if ( {
      return result;
const server = new ApolloServer({
  schema: makeAugmentedSchema({
    config: {
      auth: { isAuthenticated: true },
  context: ({ req }) => ({
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In those 2 code blocks above we actually specified 90% of our api server. In the previous part we went through matchCandidates field on type User. Now, let's go over the like mutation line by line. First we see @neo4j_ignore, it let's us specify our custom resolver in the second code block for the purpose of adding logic not directly related to our graph (sending email in this case). Next is the cypher query. Line by line:

  1. Find two users by id – me and the user I like.
  2. Check if the other user already liked me.
  3. Create a like relation between me and other user.
  4. Collect variables specified in the above lines, me, other user and their potential like of me.
  5. Apoc procedure to do some branching.
    • Apoc is a library of many helpful procedures and algorithms to make our graph developer experience better.
    • In our procedure we check if the other user has already liked us, if they have we create a match and provide email in the result to notify the other user that we matched. Return false otherwise.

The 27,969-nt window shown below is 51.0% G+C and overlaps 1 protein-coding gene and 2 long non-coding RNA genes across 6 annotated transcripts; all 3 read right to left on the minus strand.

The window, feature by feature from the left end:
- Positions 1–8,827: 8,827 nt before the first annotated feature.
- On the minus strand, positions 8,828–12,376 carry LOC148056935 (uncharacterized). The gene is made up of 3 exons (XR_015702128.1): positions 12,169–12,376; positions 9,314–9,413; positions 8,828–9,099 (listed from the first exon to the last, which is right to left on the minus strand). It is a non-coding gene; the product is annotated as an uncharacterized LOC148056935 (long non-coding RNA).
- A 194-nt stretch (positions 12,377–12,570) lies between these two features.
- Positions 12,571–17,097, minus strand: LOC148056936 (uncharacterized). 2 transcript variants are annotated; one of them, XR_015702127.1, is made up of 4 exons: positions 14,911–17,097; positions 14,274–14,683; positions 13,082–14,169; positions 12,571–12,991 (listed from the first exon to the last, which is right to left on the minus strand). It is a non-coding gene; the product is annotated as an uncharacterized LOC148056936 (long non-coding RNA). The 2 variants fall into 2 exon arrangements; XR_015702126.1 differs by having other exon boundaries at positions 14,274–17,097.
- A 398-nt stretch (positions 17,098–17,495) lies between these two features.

All the heavy lifting is done by makeAugmentedSchema, which auto-generates queries, mutations, filtering and pagination. Here is a great write up on how makeAugmentedSchema avoids N+1 query problem. Basically, it traverses the graph structure given in the resolveInfo object and combines every field's query as a subquery for one query on that type.


The key feature of GRAND stack is that – once you are finished with modelling your business requirements with a graph – to get your business logic layer set up is a matter of writing out a few type definitions with a declarative cypher query language, because graphs lend themselves quite naturally to a variety of complex requirements.

To better illustrate this point. Let's say we want to add a 3-way match requirement, i.e if Alice has a mutual like with Bob and Claire, and Bob and Claire have a mutual like between them, create a 3-way match card. This is how easily this requriment is satisfied on the backend:

type User{
    MATCH (u1:User)-[:MATCHED*2]-(this)-[:MATCHED*2]-(u3:User)
    WHERE EXISTS((u1)-[:MATCHED*2]-(u3))
    RETURN u1,u3
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In just 3 lines we satisfied a non-trivial requirement which would let us justify the following product slogan: "For every Harry we will help find Hermione and Ron".

Our graph

match and hack graph

The productivity of setting up graphql servers with neo4j is remarkable. I got a working server for in 2 hours after fiddling with the arrow tool and making my graph (see the image above). In the next part we will see how apollo-client simplifies data management on the front-end to get us even closer to the LAMP stack level of productivity.